Time and the Conways
SATURDAY @ 2 PM
SUNDAY @ 3 PM
Upcoming Scheduled Events
Show DescriptionIn 1919 Britain, Mrs. Conway (Downton Abbey’s Elizabeth McGovern) is full of optimism during her daughter’s lavish twenty-first birthday celebration.
The Great War is over, wealth is in the air, and the family’s dreams bubble over like champagne. Jump nineteen years into the future, though, and the Conways’ lives have transformed unimaginably.
This time-traveling play by J.B. Priestley (An Inspector Calls) takes place at the crossroads of today and tomorrow—challenging our notions of choice, chance and destiny. 2017 Tony winner Rebecca Taichman (Indecent) directs.
Wheelchair seating and assistive listening devices are always available.
Phone: (212) 719-1300
Please note if you need an ongoing Accommodation at a scheduled event, use the ticket links below.
American Airlines Theatre
227 W 42nd St
New York, NY 10036
By Subway: Centrally located near the 1, 2, 3, 7, N, R, Q, A, C, E, and S lines at 42nd Street Times Square.
By Bus: Six buses stop near the theatre. Take the M6, M7, M10, M16, M20, or M104.
Additional Accessibility Details
Wheelchairs: Designated, flexible wheelchair seating area behind the last row of the center orchestra.
Seating: Seats 740. Orchestra, 1st floor; Mezzanine, 2nd and 3rd Floor; 5th floor Penthouse lobby open to the public. 4th floor private. Lower lobby main public facilities and lounge.
Elevator\Escalator: Elevators are available to all levels of the theatre.
Parking: An Icon parking garage is located at 250 west 43rd between Broadway and 8th Avenue.
Entrance: Primary entrance from street, through double doors into outer lobby with box office, through double doors into main lobby, through 2 sets of double doors (each 31") into Orchestra.
Box Office: 227 West 42nd St between 7th and 8th Avenues. Hours: 10am - 8pm: Tuesday through Saturday. 10am - 6pm Sunday and Monday. The box office closes at 6pm on any evening with no performance.
Restroom: Three male and three female accessible restrooms are located in Grand Lounge which is basement level and reached by attended elevator. Two of the three have grab bars but are small for turning (30" x 60"), two in each are 95"x 62" with clear space, and sink with an automatic sensor in the stall. There is also a hand dryer with an automatic sensor.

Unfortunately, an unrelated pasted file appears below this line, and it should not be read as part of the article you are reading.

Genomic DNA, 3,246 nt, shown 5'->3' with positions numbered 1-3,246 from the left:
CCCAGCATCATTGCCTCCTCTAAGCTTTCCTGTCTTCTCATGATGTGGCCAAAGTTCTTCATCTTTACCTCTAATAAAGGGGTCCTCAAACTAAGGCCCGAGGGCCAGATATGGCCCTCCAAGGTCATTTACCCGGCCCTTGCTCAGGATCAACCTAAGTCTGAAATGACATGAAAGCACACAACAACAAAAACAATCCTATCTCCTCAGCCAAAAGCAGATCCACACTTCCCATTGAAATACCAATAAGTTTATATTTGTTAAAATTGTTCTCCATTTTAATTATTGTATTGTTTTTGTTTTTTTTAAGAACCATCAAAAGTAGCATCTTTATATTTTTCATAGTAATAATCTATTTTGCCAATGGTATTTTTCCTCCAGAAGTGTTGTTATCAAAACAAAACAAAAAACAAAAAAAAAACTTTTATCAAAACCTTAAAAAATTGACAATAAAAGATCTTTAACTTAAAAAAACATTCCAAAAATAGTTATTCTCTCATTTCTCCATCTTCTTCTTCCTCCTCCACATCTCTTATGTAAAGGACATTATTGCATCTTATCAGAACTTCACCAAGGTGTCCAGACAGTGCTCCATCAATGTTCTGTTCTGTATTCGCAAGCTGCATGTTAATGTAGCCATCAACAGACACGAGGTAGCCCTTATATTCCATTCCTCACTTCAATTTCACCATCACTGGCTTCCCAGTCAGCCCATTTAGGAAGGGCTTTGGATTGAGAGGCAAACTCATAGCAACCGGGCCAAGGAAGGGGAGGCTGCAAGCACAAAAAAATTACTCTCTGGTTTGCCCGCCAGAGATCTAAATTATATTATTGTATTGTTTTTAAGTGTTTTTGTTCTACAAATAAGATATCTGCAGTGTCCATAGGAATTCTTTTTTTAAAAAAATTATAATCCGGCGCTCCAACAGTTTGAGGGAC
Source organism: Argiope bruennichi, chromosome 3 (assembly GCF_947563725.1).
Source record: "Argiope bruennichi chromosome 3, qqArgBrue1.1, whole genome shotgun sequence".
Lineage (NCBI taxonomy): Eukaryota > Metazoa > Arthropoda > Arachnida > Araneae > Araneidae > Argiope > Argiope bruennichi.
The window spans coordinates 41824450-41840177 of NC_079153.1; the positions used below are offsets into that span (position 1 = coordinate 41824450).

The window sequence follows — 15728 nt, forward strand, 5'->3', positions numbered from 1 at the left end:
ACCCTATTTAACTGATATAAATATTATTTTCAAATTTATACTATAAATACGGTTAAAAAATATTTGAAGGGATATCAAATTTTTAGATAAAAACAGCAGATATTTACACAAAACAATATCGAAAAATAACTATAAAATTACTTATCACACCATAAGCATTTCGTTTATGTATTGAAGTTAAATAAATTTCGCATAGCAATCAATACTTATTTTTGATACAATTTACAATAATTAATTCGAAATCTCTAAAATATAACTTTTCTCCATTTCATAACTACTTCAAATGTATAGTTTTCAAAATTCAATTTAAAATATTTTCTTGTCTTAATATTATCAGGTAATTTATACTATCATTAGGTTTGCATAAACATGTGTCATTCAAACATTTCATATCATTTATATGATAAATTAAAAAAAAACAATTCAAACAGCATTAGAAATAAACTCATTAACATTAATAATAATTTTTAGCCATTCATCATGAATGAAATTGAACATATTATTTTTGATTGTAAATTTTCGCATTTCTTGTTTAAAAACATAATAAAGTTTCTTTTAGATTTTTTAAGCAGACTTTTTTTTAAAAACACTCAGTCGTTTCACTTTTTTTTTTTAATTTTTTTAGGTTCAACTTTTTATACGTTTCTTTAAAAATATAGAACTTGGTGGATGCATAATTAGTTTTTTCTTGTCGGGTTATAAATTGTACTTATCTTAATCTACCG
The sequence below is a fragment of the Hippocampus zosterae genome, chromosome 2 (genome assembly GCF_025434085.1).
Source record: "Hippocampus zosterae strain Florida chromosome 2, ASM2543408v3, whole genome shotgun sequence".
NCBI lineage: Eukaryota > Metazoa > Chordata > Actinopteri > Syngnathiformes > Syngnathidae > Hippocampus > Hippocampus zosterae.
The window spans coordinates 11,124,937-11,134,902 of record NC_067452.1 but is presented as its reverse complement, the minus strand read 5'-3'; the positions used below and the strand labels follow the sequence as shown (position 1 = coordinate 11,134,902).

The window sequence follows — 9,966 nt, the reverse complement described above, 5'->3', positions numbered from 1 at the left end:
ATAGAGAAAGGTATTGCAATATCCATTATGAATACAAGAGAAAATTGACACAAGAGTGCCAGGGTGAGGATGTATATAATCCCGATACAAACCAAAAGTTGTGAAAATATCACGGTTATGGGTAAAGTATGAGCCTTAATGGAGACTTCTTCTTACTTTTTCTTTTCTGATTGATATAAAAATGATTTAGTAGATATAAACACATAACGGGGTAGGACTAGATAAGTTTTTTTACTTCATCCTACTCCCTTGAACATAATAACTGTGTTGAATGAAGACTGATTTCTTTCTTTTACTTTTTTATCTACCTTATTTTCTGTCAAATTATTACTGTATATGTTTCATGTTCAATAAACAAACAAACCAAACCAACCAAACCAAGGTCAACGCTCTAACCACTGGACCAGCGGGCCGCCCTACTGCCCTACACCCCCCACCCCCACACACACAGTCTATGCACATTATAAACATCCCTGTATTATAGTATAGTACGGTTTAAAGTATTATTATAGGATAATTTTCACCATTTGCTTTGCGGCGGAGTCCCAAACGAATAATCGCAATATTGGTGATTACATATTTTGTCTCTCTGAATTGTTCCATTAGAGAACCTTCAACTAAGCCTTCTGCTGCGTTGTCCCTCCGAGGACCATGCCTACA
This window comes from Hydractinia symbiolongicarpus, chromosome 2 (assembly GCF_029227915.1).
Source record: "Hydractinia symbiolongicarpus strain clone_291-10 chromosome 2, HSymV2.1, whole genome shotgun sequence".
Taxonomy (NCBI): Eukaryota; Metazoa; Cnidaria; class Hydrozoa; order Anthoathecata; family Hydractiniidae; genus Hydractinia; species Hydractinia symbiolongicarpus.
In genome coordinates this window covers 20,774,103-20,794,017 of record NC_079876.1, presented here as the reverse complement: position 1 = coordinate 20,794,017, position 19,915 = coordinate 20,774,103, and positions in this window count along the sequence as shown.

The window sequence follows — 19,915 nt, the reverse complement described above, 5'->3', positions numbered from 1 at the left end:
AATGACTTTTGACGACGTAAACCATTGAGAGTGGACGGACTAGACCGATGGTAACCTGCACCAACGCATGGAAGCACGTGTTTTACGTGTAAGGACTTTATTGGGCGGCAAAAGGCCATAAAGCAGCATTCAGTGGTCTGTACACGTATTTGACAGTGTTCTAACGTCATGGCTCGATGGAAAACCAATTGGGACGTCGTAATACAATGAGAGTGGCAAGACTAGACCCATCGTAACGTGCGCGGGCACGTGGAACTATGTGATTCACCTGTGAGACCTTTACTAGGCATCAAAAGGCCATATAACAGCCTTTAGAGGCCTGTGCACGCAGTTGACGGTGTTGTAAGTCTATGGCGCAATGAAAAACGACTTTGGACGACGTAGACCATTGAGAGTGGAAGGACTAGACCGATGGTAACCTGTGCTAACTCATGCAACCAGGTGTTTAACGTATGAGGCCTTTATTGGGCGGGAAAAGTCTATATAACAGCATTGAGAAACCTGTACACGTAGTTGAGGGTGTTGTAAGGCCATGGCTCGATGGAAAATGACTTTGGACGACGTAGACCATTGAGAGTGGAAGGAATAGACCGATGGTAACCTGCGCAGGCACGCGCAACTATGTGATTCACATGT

Water Fountain: Several accessible water fountains are located throughout the theatre, all reachable by elevator.
Telephone: Pay phone are accessible in Grand Lounge, not in booths, coin slots are 50" high, the cord is 30" long, volume controls are available. A second telephone is in the first mezzanine in back of Promenade near aisle E.
Assisted Listening System: Assisted listening devices available: Infrared headsets free at coatcheck. Subscribers can call (212) 719-1300 for reservations, non-subscribers ask at the coat check at the performance.
Visual Assistance: For scheduled performances for people who are Partially Sighted and Blind with supports like audio description, please call Healing Arts Initiative at (212) 575-7660 between 9am and 5pm EST
Folding Armrests: Six (6) seats are available with folding armrests.
Translation: Hands On provides two American Sign Language interpreted performances per production.
The ineluctable force that touches all our lives – the day-to-day, year-to-year process by which the present becomes the past, and the future bears down upon us – is the melancholy subject of “Time and the Conways,” a 1937 play by J.B. Priestley that has been given a stirring, spiffily cast revival at the Roundabout Theatre Company.
Elizabeth McGovern, until recently the gracious mistress of PBS’s “Downton Abbey,” has a far more fractious household to manage in “Time and the Conways,” J.B. Priestley’s 1937 drawing-room play about the fluctuating fortunes of a well-to-do family in postwar England. Mrs. Conway’s six grown children are played in a hodgepodge of acting styles in this Roundabout Theater Company revival directed by Rebecca Taichman. But even an imperfect Priestley play offers food for thought, and McGovern is always a pleasure to watch.
As deftly handled by director Rebecca Taichman (a 2017 Tony winner for Indecent), Priestley’s metaphysics are poignant where, in less able hands, they could come off as annoyingly mystical. And while its Downton connection might fill seats, The Conways, despite some superficial period similarities, reveals its own complex pleasures